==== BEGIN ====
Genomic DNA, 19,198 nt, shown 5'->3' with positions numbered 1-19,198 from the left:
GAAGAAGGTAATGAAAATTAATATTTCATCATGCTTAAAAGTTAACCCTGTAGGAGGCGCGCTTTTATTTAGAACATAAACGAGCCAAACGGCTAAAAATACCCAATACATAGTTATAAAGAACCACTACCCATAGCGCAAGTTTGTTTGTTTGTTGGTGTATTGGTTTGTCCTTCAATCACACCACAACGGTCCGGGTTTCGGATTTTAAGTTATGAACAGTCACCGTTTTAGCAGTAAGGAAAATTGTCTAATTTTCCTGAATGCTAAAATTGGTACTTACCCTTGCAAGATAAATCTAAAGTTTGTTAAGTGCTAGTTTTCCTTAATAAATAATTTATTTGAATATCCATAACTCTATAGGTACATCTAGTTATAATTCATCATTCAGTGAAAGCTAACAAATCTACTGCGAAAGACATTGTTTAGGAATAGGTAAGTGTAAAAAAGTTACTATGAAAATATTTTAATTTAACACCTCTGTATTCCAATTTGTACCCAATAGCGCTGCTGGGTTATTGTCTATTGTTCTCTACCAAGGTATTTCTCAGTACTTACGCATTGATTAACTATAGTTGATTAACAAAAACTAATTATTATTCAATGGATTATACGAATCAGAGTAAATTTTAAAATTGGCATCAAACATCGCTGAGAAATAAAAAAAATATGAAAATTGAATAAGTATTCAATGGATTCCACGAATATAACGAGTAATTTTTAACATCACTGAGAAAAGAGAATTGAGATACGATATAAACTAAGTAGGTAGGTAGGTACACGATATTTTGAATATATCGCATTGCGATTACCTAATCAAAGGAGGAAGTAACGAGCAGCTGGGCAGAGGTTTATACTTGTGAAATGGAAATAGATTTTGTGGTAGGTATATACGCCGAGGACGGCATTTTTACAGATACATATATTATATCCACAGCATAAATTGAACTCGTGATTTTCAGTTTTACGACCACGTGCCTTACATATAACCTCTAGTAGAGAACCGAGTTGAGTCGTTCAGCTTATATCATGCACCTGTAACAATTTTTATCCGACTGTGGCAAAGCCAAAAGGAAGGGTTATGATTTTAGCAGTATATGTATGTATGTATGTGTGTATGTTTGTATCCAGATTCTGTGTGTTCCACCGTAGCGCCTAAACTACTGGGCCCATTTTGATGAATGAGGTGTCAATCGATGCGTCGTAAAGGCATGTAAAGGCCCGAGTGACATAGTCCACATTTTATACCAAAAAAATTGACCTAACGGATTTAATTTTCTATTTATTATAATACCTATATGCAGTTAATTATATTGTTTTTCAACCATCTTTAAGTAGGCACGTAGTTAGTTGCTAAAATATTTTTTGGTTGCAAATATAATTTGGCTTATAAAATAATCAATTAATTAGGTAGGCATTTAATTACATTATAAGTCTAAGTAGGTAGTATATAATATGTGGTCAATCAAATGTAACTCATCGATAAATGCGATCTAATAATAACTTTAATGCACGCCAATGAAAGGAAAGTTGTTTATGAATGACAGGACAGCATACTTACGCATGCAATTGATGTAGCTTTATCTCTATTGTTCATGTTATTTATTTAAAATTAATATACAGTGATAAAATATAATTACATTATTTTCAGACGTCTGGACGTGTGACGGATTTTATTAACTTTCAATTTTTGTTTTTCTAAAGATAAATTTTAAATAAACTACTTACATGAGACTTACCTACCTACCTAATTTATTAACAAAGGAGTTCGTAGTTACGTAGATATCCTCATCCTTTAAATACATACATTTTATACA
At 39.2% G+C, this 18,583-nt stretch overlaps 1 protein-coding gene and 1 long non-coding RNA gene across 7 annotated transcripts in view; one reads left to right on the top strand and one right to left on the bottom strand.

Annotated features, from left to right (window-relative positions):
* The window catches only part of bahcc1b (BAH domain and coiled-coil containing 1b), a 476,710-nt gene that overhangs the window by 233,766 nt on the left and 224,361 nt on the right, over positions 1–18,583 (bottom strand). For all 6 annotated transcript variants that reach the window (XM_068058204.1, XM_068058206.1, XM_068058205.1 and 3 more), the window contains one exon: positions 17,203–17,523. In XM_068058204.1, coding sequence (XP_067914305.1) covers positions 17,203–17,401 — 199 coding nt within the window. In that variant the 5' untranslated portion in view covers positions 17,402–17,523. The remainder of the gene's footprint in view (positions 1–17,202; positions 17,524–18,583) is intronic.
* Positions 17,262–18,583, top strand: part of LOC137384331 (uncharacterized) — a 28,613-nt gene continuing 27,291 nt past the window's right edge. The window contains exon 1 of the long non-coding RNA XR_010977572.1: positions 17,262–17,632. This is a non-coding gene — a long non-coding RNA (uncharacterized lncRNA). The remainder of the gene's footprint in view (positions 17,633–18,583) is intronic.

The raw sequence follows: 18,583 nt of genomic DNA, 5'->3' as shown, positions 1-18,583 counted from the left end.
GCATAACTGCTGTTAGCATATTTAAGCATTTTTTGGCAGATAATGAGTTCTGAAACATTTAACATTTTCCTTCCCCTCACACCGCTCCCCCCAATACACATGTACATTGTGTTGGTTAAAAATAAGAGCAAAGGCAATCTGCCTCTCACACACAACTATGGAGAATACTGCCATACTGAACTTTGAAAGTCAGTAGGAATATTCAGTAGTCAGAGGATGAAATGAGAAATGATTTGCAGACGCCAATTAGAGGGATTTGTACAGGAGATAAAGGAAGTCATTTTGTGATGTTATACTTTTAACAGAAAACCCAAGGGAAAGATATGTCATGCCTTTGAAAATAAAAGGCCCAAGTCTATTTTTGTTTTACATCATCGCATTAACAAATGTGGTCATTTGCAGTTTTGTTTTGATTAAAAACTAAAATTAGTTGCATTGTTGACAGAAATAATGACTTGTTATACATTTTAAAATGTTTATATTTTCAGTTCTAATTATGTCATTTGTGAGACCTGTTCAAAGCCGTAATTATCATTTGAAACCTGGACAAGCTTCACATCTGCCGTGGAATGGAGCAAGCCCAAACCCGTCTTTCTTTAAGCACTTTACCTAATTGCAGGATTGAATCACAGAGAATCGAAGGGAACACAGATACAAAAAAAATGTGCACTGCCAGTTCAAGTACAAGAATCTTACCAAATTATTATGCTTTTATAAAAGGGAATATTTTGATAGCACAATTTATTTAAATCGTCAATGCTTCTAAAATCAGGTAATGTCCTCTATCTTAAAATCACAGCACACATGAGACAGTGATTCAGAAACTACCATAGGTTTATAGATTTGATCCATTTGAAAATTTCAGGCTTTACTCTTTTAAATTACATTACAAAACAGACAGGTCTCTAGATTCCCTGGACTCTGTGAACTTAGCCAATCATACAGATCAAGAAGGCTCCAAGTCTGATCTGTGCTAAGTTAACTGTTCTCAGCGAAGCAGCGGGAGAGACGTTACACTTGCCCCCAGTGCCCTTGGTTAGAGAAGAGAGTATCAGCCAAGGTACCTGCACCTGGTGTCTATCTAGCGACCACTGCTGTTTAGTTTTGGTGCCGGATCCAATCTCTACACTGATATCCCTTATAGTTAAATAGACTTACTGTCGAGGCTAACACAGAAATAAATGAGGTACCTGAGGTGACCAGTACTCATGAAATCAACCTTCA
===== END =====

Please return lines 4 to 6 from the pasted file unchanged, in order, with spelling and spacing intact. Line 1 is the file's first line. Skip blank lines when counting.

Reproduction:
Annotated features, from left to right (window-relative positions):
* The window catches only part of bahcc1b (BAH domain and coiled-coil containing 1b), a 476,710-nt gene that overhangs the window by 233,766 nt on the left and 224,361 nt on the right, over positions 1–18,583 (bottom strand). For all 6 annotated transcript variants that reach the window (XM_068058204.1, XM_068058206.1, XM_068058205.1 and 3 more), the window contains one exon: positions 17,203–17,523. In XM_068058204.1, coding sequence (XP_067914305.1) covers positions 17,203–17,401 — 199 coding nt within the window. In that variant the 5' untranslated portion in view covers positions 17,402–17,523. The remainder of the gene's footprint in view (positions 1–17,202; positions 17,524–18,583) is intronic.
* Positions 17,262–18,583, top strand: part of LOC137384331 (uncharacterized) — a 28,613-nt gene continuing 27,291 nt past the window's right edge. The window contains exon 1 of the long non-coding RNA XR_010977572.1: positions 17,262–17,632. This is a non-coding gene — a long non-coding RNA (uncharacterized lncRNA). The remainder of the gene's footprint in view (positions 17,633–18,583) is intronic.